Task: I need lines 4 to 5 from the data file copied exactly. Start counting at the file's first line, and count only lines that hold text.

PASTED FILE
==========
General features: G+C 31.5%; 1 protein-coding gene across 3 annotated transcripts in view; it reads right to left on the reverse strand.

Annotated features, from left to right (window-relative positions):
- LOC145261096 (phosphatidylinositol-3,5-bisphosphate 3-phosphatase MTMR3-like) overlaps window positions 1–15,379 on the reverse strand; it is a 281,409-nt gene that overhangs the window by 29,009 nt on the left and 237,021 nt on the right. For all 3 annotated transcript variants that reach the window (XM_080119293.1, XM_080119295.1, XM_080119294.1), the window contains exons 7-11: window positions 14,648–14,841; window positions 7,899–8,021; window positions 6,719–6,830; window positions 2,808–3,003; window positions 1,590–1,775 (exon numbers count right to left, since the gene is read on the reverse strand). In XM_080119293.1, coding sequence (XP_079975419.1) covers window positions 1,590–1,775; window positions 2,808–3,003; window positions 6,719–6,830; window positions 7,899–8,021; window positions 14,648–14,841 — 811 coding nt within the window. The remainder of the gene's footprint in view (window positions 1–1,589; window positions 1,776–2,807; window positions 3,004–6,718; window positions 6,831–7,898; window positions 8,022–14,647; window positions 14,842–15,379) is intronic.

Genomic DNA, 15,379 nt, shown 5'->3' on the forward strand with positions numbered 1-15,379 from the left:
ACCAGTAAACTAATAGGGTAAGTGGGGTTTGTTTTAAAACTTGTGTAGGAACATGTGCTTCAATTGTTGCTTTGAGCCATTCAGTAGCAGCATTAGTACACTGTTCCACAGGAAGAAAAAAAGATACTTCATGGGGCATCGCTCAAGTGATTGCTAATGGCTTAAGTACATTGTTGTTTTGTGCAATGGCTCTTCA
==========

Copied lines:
Genomic DNA, 15,379 nt, shown 5'->3' on the forward strand with positions numbered 1-15,379 from the left:
ACCAGTAAACTAATAGGGTAAGTGGGGTTTGTTTTAAAACTTGTGTAGGAACATGTGCTTCAATTGTTGCTTTGAGCCATTCAGTAGCAGCATTAGTACACTGTTCCACAGGAAGAAAAAAAGATACTTCATGGGGCATCGCTCAAGTGATTGCTAATGGCTTAAGTACATTGTTGTTTTGTGCAATGGCTCTTCA